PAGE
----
Another Trump Administration Proposed Regulation to Lower Drug Costs for Seniors | Citizens Against Government Waste
The WasteWatcher: The Staff Blog of Citizens Against Government Waste

Another Trump Administration Proposed Regulation to Lower Drug Costs for Seniors

The WasteWatcher is the staff blog of Citizens Against Government Waste (CAGW) and the Council for Citizens Against Government Waste (CCAGW). For questions, contact

Yesterday afternoon, the Centers for Medicare and Medicaid (CMS) released a notice of a proposed rule that would revise how Medicare would pay for outpatient drugs under the 340B drug discount program at off-campus hospital sites.  Citizens Against Government Waste (CAGW) is pleased to see this proposed rule because it represents another needed reform to the 340B drug discount program that will save patients money and protect taxpayers.

The new rule extends the changes that CMS made in a November 2017 final rule to the Hospital Out Patient Prospective Payment System (HOPPS) for Medicare Part B drugs administered in a hospital outpatient setting.  The price was changed from the average sales price (ASP) plus 6 percent to ASP minus 22 percent.  CAGW wrote about this change in a November 7, 2017 Waste Watcher.

The new rule will extend this pricing to certain hospital off-campus sites, which were not included in the November 2017 rule.  CMS was concerned that hospitals would have had the incentive to send their patients to these off-campus sites to receive the higher payment rate of ASP plus 6 percent.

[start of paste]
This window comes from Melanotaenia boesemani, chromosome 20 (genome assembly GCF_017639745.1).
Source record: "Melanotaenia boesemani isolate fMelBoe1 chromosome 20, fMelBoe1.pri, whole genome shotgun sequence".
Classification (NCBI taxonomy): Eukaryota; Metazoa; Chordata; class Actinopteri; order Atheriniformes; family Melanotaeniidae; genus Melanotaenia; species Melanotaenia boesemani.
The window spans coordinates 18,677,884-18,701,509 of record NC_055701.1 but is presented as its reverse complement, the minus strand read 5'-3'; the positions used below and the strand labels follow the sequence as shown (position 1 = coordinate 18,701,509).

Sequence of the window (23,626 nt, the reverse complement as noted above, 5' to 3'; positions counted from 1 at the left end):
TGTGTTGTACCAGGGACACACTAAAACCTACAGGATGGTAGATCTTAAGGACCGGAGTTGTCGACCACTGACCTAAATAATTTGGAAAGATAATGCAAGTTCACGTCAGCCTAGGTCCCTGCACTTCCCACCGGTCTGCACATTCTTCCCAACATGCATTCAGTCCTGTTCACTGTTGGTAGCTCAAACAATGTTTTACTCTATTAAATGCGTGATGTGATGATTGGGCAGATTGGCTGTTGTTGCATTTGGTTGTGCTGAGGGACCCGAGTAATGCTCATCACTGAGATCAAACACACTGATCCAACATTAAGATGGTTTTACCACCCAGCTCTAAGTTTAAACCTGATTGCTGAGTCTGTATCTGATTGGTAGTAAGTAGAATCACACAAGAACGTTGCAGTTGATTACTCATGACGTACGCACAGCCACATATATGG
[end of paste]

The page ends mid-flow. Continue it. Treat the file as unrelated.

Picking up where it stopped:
In our November Waste Watcher, we wrote how hospitals (and now their off-campus sites) could absorb this payment change because according to a Medicare Payment Advisory Commission (MedPac) March 2016 report (page 76) “discounts across all 340B providers (hospitals and certain clinics) average 34 percent of ASP, allowing these providers to generate significant profits when they administer Part B drugs.”

Soon after the November 2017 rule was released, hospitals sued CMS, arguing the agency had no authority to change the payment rate.  Just last week, after hospitals argued their case before the U.S. District Court for D.C. and the United States Court of Appeals for the District of Columbia, a three-judge panel said the hospitals lacked standing.  CAGW wrote about the recent court decision in a July 18 Waste Watcher.

CAGW has long called for the reform of the 340B drug discount program.  Originally designed to help poor, uninsured people get access to discounted drugs, the program has become a mechanism for hospitals to pad their budgets.

If this rule should be finalized, CMS has projected it will “save patients about $150 million in lower copayments for clinic visits provided at an off-campus hospital outpatient department.”


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